In a facility that utilizes or practices universal precautions regarding the handling of soiled textiles, alternative color-coding is adequate, providing that it permits employees, visitors
and patients the ability to recognize that the containers comply with universal precaution provisions. If the facility does not practice universal precautions, then the red bag
requirement or having a bag marked as bio-hazard would apply.
Laundry procedures should be used according to the washer manufacturer and chemical supplierâ€™s recommendations. The Center for Disease Control Guidelines for Laundry in
Health Care Facilities would apply.
Constant exposure to heat may result in heat exhaustion. As a result of constant exposure to high temperatures and high humidity less blood will be circulated to most vital organs,
particularly the brain. Heat exhaustion can lead to dizziness, nausea and possible collapse. If not treated quickly and professionally a person suffering heat exhaustion can suffer
damage to the brain and heat stroke which may be the cause of death. There are numerous systems available in the market that can remedy such exposure, mobile air cooling
systems being utilized in laundry facilities are on the rise, these can be rented or purchased.
Hazard: Workers may be exposed to high temperatures from working in the laundry facility.
Solutions: As with most situations, it is important to educate and train all individuals that enter the laundry facility to be able to recognize all signs related to any heat related illness
(stroke or exhaustion.) First aid should be available in all areas of the facility, workers, supervisors and all employees should be trained in the recognition of heat related illnesses
and be able to render first aid.
Employees suffering from heat exhaustion should be immediately removed from the environment and provided with cool water. Lay the employee in the prone position and
elevate the legs and feet. If the employee does not regain a sense of feeling, immediately call for emergency help.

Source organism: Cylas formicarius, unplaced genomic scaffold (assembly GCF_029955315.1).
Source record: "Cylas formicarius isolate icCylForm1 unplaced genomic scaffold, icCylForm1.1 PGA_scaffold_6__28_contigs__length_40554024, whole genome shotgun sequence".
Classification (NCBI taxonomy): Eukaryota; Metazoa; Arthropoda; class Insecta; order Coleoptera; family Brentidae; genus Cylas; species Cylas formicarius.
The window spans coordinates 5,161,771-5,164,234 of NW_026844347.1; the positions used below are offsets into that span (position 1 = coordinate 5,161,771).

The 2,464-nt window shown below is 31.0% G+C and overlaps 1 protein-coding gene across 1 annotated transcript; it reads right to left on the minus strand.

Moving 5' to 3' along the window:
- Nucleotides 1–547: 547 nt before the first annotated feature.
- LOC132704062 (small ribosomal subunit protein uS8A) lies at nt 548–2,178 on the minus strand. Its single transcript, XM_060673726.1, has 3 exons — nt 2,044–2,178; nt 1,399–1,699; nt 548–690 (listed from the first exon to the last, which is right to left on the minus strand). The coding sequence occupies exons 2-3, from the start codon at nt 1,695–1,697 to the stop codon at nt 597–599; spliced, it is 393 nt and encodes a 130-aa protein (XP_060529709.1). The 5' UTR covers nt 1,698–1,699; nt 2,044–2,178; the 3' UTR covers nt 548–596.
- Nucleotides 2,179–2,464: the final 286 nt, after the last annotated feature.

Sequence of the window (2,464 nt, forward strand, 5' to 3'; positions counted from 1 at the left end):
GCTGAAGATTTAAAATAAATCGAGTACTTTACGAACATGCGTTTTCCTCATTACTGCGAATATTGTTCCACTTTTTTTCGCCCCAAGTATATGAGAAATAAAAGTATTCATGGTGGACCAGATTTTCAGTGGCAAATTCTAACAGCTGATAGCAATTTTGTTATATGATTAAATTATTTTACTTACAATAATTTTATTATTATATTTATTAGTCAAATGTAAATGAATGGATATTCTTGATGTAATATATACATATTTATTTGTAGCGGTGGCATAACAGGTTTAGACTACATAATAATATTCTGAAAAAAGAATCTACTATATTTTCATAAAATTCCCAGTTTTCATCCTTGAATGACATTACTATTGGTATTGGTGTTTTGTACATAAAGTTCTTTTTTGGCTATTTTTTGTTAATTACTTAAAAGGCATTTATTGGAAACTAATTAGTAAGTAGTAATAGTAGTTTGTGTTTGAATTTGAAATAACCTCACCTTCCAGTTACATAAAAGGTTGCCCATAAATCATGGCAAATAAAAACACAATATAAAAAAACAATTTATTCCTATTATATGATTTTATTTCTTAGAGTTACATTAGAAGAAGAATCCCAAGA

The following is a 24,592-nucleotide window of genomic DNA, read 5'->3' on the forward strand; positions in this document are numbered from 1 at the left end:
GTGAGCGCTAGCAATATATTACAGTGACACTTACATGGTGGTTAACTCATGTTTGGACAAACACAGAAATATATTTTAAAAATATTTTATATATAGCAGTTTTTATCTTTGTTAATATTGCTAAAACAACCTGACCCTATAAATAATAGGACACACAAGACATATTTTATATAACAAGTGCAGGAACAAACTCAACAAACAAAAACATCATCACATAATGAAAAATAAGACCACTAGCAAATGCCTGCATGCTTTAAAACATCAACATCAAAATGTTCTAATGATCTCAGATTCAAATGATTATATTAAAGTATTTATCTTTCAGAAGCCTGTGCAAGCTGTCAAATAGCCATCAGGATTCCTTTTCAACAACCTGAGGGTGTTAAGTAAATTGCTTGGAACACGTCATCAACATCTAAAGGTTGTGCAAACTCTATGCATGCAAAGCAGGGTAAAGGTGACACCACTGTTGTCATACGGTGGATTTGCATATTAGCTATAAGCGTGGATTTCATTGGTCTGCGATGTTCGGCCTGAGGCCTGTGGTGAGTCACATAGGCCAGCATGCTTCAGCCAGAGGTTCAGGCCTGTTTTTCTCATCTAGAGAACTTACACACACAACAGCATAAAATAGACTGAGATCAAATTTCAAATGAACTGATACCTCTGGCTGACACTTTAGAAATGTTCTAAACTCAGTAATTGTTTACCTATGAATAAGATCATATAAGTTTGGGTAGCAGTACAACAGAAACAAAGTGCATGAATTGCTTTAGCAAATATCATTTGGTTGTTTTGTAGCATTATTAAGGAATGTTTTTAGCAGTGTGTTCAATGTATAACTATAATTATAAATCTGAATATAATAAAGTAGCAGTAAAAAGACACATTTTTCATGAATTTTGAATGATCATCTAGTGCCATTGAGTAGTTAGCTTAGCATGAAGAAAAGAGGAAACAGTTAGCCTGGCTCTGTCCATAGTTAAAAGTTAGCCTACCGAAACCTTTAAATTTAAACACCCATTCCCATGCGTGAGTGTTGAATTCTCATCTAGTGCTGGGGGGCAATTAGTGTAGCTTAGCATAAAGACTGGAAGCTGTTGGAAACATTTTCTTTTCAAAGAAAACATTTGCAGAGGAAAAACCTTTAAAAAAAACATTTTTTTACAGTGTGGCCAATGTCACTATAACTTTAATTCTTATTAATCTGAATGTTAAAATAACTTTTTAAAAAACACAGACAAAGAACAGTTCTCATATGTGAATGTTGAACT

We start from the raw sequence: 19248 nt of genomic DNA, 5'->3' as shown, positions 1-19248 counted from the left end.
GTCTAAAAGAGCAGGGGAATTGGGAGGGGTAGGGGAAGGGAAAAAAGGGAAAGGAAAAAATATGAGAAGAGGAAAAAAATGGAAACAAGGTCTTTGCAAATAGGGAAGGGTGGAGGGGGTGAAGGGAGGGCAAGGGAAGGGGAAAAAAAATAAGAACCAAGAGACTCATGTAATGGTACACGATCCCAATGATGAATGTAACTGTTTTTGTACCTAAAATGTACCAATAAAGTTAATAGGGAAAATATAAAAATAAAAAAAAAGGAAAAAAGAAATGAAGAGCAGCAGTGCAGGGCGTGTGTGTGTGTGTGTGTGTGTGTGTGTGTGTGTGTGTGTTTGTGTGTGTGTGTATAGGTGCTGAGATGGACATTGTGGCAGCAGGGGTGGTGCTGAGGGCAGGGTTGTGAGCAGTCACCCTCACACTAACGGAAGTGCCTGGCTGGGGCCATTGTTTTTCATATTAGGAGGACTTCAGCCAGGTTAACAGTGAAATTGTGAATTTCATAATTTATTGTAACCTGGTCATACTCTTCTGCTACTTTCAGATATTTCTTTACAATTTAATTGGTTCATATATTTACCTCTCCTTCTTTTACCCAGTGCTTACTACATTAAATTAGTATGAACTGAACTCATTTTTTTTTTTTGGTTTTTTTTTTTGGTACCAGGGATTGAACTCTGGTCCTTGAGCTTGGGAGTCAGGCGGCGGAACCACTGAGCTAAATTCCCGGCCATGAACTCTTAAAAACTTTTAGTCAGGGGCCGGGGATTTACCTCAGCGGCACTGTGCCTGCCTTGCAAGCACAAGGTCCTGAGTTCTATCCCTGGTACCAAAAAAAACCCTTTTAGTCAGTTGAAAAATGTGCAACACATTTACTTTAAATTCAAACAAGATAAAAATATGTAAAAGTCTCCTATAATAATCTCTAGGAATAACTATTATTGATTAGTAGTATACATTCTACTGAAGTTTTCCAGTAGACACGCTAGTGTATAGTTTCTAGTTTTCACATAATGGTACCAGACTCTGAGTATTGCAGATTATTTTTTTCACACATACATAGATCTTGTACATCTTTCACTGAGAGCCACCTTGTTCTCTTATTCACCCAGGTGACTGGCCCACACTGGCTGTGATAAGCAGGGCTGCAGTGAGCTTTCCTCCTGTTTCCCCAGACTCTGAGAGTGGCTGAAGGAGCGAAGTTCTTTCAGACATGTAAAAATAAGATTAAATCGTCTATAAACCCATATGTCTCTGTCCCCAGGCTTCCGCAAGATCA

Heat stroke can be fatal. Symptoms to recognize are headache, loss of consciousness (fainting), a flushed or red face and the employee will most likely not be able to
generate sweat. Call medical help immediately. As with heat exhaustion, remove the employee from the environment immediately and place the employee is a cooler environment,
soak down the employee and remove appropriate clothing.
Management should be aware of the technological and work practice controls such as:
* Mobile Cooling Systems
* Ventilation requirements
* Spot Cooling Systems help but do not take care of most laundry related heat challenges. This is especially true to the high degree of heat radiation that is stimulated by
laundry equipment, particularly ancillary support systems such as steam pipes that are not properly insulated and flatwork ironers and dryers that may fall into the same category.
You can require that most items of laundry equipment are insulated and designed to prohibit heat radiation. It may cost a little more, but certainly will reduce utility bills and
potentials for employee related heat illnesses. New self-contained ironers are on the market. These ironers contain their own heat generation source and only require electrical and
LIFTING AND PUSHING HAZARDS
The potentials for violation of this OSHA factor become more apparent as ergonomics become a priority to our industry. As OSHA becomes aware that there are systems available to